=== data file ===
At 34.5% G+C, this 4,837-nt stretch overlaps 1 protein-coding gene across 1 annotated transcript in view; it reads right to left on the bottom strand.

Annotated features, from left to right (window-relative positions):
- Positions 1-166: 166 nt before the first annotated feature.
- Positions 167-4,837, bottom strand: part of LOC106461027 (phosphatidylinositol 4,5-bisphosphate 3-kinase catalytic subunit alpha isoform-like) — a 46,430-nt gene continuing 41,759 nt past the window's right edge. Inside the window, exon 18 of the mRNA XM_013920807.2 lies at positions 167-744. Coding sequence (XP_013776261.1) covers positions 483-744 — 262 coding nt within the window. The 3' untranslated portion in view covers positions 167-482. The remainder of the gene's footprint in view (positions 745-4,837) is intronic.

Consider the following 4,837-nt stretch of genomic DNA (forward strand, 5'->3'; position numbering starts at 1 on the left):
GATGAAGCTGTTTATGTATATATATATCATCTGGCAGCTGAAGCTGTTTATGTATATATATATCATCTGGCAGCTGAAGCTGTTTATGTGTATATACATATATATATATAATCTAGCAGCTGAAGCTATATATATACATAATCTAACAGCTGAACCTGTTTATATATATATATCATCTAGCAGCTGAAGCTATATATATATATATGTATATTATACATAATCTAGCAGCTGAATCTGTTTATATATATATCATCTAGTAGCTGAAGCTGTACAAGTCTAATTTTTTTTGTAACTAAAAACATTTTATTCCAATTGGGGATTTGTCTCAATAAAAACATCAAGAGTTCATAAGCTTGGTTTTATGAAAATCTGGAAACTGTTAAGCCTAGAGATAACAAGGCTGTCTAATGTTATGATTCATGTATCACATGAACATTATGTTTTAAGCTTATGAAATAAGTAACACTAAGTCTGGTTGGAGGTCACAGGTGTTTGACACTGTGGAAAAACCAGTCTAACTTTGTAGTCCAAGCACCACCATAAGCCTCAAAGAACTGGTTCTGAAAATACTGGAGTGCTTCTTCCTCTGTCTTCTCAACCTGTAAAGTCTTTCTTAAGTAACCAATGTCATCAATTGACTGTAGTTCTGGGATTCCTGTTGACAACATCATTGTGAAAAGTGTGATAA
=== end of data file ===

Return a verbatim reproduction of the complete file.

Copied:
At 34.5% G+C, this 4,837-nt stretch overlaps 1 protein-coding gene across 1 annotated transcript in view; it reads right to left on the bottom strand.

Annotated features, from left to right (window-relative positions):
- Positions 1-166: 166 nt before the first annotated feature.
- Positions 167-4,837, bottom strand: part of LOC106461027 (phosphatidylinositol 4,5-bisphosphate 3-kinase catalytic subunit alpha isoform-like) — a 46,430-nt gene continuing 41,759 nt past the window's right edge. Inside the window, exon 18 of the mRNA XM_013920807.2 lies at positions 167-744. Coding sequence (XP_013776261.1) covers positions 483-744 — 262 coding nt within the window. The 3' untranslated portion in view covers positions 167-482. The remainder of the gene's footprint in view (positions 745-4,837) is intronic.

Consider the following 4,837-nt stretch of genomic DNA (forward strand, 5'->3'; position numbering starts at 1 on the left):
GATGAAGCTGTTTATGTATATATATATCATCTGGCAGCTGAAGCTGTTTATGTATATATATATCATCTGGCAGCTGAAGCTGTTTATGTGTATATACATATATATATATAATCTAGCAGCTGAAGCTATATATATACATAATCTAACAGCTGAACCTGTTTATATATATATATCATCTAGCAGCTGAAGCTATATATATATATATGTATATTATACATAATCTAGCAGCTGAATCTGTTTATATATATATCATCTAGTAGCTGAAGCTGTACAAGTCTAATTTTTTTTGTAACTAAAAACATTTTATTCCAATTGGGGATTTGTCTCAATAAAAACATCAAGAGTTCATAAGCTTGGTTTTATGAAAATCTGGAAACTGTTAAGCCTAGAGATAACAAGGCTGTCTAATGTTATGATTCATGTATCACATGAACATTATGTTTTAAGCTTATGAAATAAGTAACACTAAGTCTGGTTGGAGGTCACAGGTGTTTGACACTGTGGAAAAACCAGTCTAACTTTGTAGTCCAAGCACCACCATAAGCCTCAAAGAACTGGTTCTGAAAATACTGGAGTGCTTCTTCCTCTGTCTTCTCAACCTGTAAAGTCTTTCTTAAGTAACCAATGTCATCAATTGACTGTAGTTCTGGGATTCCTGTTGACAACATCATTGTGAAAAGTGTGATAA